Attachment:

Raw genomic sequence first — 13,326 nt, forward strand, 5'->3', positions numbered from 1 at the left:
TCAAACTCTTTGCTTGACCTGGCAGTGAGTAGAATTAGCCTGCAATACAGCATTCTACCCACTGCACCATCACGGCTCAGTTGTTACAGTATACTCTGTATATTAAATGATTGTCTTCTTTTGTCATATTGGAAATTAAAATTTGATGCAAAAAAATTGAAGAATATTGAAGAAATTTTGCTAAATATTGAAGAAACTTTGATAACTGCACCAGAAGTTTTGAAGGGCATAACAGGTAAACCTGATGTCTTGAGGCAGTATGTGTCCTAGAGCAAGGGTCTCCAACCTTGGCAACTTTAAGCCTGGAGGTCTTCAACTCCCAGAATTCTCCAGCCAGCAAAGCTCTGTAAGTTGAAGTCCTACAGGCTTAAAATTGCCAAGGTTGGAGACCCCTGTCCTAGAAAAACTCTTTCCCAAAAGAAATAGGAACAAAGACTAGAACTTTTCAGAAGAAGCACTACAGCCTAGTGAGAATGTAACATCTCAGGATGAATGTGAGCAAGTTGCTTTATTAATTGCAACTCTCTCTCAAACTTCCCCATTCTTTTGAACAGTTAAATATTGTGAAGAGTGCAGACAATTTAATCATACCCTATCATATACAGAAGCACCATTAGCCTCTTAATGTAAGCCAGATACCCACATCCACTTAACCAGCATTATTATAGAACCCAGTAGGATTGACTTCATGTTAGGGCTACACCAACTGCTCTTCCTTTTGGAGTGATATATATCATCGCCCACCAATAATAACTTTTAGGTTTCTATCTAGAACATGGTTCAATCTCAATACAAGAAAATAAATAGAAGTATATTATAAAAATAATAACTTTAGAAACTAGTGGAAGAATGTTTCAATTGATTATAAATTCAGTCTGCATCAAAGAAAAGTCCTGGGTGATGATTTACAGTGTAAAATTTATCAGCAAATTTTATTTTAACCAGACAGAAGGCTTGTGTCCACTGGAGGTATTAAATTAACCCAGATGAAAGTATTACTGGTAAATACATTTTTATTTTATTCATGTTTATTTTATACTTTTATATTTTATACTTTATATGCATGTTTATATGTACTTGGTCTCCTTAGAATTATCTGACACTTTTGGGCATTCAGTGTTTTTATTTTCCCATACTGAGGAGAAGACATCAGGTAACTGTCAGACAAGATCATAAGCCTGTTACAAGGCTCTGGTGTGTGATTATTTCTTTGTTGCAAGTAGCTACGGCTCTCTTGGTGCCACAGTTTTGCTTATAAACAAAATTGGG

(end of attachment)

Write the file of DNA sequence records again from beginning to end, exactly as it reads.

Raw genomic sequence first — 13,326 nt, forward strand, 5'->3', positions numbered from 1 at the left:
TCAAACTCTTTGCTTGACCTGGCAGTGAGTAGAATTAGCCTGCAATACAGCATTCTACCCACTGCACCATCACGGCTCAGTTGTTACAGTATACTCTGTATATTAAATGATTGTCTTCTTTTGTCATATTGGAAATTAAAATTTGATGCAAAAAAATTGAAGAATATTGAAGAAATTTTGCTAAATATTGAAGAAACTTTGATAACTGCACCAGAAGTTTTGAAGGGCATAACAGGTAAACCTGATGTCTTGAGGCAGTATGTGTCCTAGAGCAAGGGTCTCCAACCTTGGCAACTTTAAGCCTGGAGGTCTTCAACTCCCAGAATTCTCCAGCCAGCAAAGCTCTGTAAGTTGAAGTCCTACAGGCTTAAAATTGCCAAGGTTGGAGACCCCTGTCCTAGAAAAACTCTTTCCCAAAAGAAATAGGAACAAAGACTAGAACTTTTCAGAAGAAGCACTACAGCCTAGTGAGAATGTAACATCTCAGGATGAATGTGAGCAAGTTGCTTTATTAATTGCAACTCTCTCTCAAACTTCCCCATTCTTTTGAACAGTTAAATATTGTGAAGAGTGCAGACAATTTAATCATACCCTATCATATACAGAAGCACCATTAGCCTCTTAATGTAAGCCAGATACCCACATCCACTTAACCAGCATTATTATAGAACCCAGTAGGATTGACTTCATGTTAGGGCTACACCAACTGCTCTTCCTTTTGGAGTGATATATATCATCGCCCACCAATAATAACTTTTAGGTTTCTATCTAGAACATGGTTCAATCTCAATACAAGAAAATAAATAGAAGTATATTATAAAAATAATAACTTTAGAAACTAGTGGAAGAATGTTTCAATTGATTATAAATTCAGTCTGCATCAAAGAAAAGTCCTGGGTGATGATTTACAGTGTAAAATTTATCAGCAAATTTTATTTTAACCAGACAGAAGGCTTGTGTCCACTGGAGGTATTAAATTAACCCAGATGAAAGTATTACTGGTAAATACATTTTTATTTTATTCATGTTTATTTTATACTTTTATATTTTATACTTTATATGCATGTTTATATGTACTTGGTCTCCTTAGAATTATCTGACACTTTTGGGCATTCAGTGTTTTTATTTTCCCATACTGAGGAGAAGACATCAGGTAACTGTCAGACAAGATCATAAGCCTGTTACAAGGCTCTGGTGTGTGATTATTTCTTTGTTGCAAGTAGCTACGGCTCTCTTGGTGCCACAGTTTTGCTTATAAACAAAATTGGG